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xxv. βόσκω, ποιμαίνω.
While βόσκειν and ποιμαίνειν are both often employed in a figurative and spiritual sense in the O.T. (1 Chron. 11:2; Ezek. 34:3; Ps. 77:72; Jer. 23:2), and ποιμαίνειν in the New; the only occasions in the latter, on which βόσκειν is so used, are John 21:15, 17. There our Lord, giving to St. Peter that thrice-repeated commission to feed his “lambs” (ver. 15), his “sheep” (ver. 16), and again his “sheep” (ver. 17), uses first βόσκε, then secondly ποίμαινε, returning to βόσκε at the last. This return, on the third and last repetition of the charge, to the word employed on the first, has been a strong argument with some for an absolute identity in the meaning of the words. They have urged, with some show of reason, that Christ could not have had progressive aspects of the pastoral work in his intention here, else He would not have come back in the end to the βόσκε, with which He began. Yet I cannot ascribe to accident the variation of the words, any more than the changes, in the same verses, from ἀγαπᾶν to φιλεῖν (see p. 41), from ἀρνία to πρόβατα. It is true that our Version, rendering βόσκε and ποίμαινε alike by “Feed,” as the Vulgate by “Pasce, ” has not attempted to follow the changes of the original text, nor can I perceive any resources of language by which either our own Version or the Latin could have helped itself here. ‘Tend’ for ποίμαινε is the best suggestion which I could make. The German, by aid of ‘weiden’ (== βόσκειν) and ‘hüten’ (== ποιμαίνειν), might do it; but De Wette has ‘weiden’ throughout.
The distinction, notwithstanding, is very far from fanciful. Βόσκειν, the Latin ‘pascere,’ is simply ‘to feed:’Etym. Note. 13 but ποιμίνειν involves much more; the whole office of the shepherd, the guiding, guarding, folding of the flock, as well as the finding of nourishment for it. Thus Lampe: ‘Hoc symbolum totum regimen ecclesiasticum comprehendit;’ and Bengel: ‘βόσκειν est pars τοῦ ποιμαίνειν.’ The wider reach and larger meaning of ποιμαίνειν makes itself felt at Rev. 2:27; 19:15; where at once we are conscious how impossible it would be to substitute βόσκειν; and compare Philo, Quod Det. Pot. Insid. 8.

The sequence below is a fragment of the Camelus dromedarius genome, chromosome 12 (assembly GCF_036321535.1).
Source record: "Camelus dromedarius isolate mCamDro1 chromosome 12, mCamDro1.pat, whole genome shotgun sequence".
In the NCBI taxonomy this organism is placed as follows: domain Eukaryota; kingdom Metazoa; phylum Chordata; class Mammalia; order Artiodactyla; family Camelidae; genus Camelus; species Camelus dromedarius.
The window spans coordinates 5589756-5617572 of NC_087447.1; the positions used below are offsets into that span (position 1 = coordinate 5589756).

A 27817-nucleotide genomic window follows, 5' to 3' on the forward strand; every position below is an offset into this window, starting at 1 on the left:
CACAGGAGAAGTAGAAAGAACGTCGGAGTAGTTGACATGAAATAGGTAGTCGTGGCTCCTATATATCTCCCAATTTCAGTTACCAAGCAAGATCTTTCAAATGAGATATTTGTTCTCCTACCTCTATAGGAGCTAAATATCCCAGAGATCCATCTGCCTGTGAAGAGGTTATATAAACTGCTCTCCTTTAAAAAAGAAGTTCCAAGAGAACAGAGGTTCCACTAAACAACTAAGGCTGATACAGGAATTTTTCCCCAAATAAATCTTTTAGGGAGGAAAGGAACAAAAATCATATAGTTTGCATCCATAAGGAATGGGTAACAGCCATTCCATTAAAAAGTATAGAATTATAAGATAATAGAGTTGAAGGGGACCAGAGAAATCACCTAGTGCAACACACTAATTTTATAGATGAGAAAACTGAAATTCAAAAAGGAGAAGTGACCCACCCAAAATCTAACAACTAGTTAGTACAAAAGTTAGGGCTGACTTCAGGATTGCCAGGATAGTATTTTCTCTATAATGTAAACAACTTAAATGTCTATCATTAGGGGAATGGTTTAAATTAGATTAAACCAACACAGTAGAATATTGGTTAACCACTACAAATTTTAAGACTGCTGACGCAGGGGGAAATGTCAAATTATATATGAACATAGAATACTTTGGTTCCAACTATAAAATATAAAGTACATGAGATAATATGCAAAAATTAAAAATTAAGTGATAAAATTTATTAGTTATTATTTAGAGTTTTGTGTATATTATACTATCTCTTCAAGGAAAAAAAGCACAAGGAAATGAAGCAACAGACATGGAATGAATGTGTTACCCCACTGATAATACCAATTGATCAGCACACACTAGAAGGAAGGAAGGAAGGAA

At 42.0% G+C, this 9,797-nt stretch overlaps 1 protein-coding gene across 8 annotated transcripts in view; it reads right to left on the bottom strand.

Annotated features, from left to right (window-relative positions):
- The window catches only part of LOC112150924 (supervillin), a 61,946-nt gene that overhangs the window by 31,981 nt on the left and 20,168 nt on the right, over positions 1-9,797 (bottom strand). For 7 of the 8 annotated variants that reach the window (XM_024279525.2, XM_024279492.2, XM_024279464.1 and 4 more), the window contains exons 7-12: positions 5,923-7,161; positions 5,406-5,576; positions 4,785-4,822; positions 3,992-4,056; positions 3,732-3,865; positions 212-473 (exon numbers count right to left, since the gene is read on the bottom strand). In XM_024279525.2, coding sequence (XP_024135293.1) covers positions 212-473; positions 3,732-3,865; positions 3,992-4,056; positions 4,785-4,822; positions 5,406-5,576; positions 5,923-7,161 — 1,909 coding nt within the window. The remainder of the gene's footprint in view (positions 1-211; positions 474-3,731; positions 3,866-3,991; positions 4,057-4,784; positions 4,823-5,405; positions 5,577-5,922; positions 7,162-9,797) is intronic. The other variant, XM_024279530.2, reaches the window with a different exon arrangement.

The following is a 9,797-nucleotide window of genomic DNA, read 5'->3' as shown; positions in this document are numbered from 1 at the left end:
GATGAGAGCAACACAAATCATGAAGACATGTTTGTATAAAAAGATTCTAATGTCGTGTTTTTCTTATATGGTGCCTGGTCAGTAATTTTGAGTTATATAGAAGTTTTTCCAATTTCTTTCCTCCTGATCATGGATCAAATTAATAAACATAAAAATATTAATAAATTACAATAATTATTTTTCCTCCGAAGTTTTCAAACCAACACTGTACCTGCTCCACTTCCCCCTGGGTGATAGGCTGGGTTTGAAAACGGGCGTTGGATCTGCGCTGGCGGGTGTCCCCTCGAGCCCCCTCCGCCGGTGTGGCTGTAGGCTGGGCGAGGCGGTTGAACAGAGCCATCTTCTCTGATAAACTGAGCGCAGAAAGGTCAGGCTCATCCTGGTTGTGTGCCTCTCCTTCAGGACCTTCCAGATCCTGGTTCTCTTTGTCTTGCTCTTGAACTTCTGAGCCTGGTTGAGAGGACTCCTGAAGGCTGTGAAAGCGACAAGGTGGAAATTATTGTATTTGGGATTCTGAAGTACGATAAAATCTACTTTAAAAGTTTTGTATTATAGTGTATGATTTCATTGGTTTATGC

There is a fitness in the shepherd’s work for the setting forth of the highest ministries of men for the weal of their fellows, out of which the name, shepherds of their people, has been continually transferred to those who are, or should be, the faithful guides and guardians of others committed to their charge. Thus kings in Homer are ποιμένες λαῶν: cf. 2 Sam. 5:2; 7:7; Ps. 78:71, 72. Nay more, in Scripture God Himself is a Shepherd (Isai. 40:11; Ezek. 34:11-31; Ps. 23.); and God manifest in the flesh avouches Himself as ὁ ποιμὴν ὁ καλός (John 10:11); He is the ἀρχιποιμήν (1 Pet. 5:4); ὁ μέγας ποιμὴν τῶν προβάτων (Heb. 13:20); as such fulfilling the prophecy of Micah (v. 4). Compare a sublime passage in Philo, De Agricul. 12, beginning: οὅτω μέντοι τὸ ποιμαίνειν ἐστὶν ἀγαθόν, ὥστε οὐ βασιλεῦσι μόνον καὶ σοφοῖς ἀνδράσι, καὶ ψυχαῖς τέλεια κεκαθαρμέναις, ἀλλὰ καὶ Θεῷ τῷ πανηγεμόνι δικαίως ἀνατίθεται, with the three §§ preceding.
But it may very naturally be asked, if ποιμαίνειν be thus so much the more significant and comprehensive word, and if on this account the ποίμαινε was added to the βόσκε in the Lord’s latest instruction to his Apostle, how account for his going back to βόσκε again, and concluding thus, not as we should expect with the wider, but with the narrower charge, and weaker admonition? In Dean Stanley’s Sermons and Essays on the Apostolic Age, p. 138, the answer is suggested. The lesson, in fact, which we learn from this is a most important one, and one which the Church, and all that bear rule in the Church, have need diligently to lay to heart; this namely, that whatever else of discipline and rule may be superadded thereto, still, the feeding of the flock, the finding for them of spiritual food, is the first and last; nothing else will supply the room of this, nor may be allowed to put this out of that foremost place which by right it should occupy. How often, in a false ecclesiastical system, the preaching of the Word loses its preeminence; the βόσκειν falls into the background, is swallowed up in the ποιμαίνειν, which presently becomes no true ποιμαίνειν, because it is not a βόσκειν as well, but such a ‘shepherding’ rather as God’s Word by the prophet Ezekiel has denounced (34:2, 3, 8, 10; cf. Zech. 11:15-17; Matt. 23.)
[The following Strong's numbers apply to this section: G1006, G4165.]
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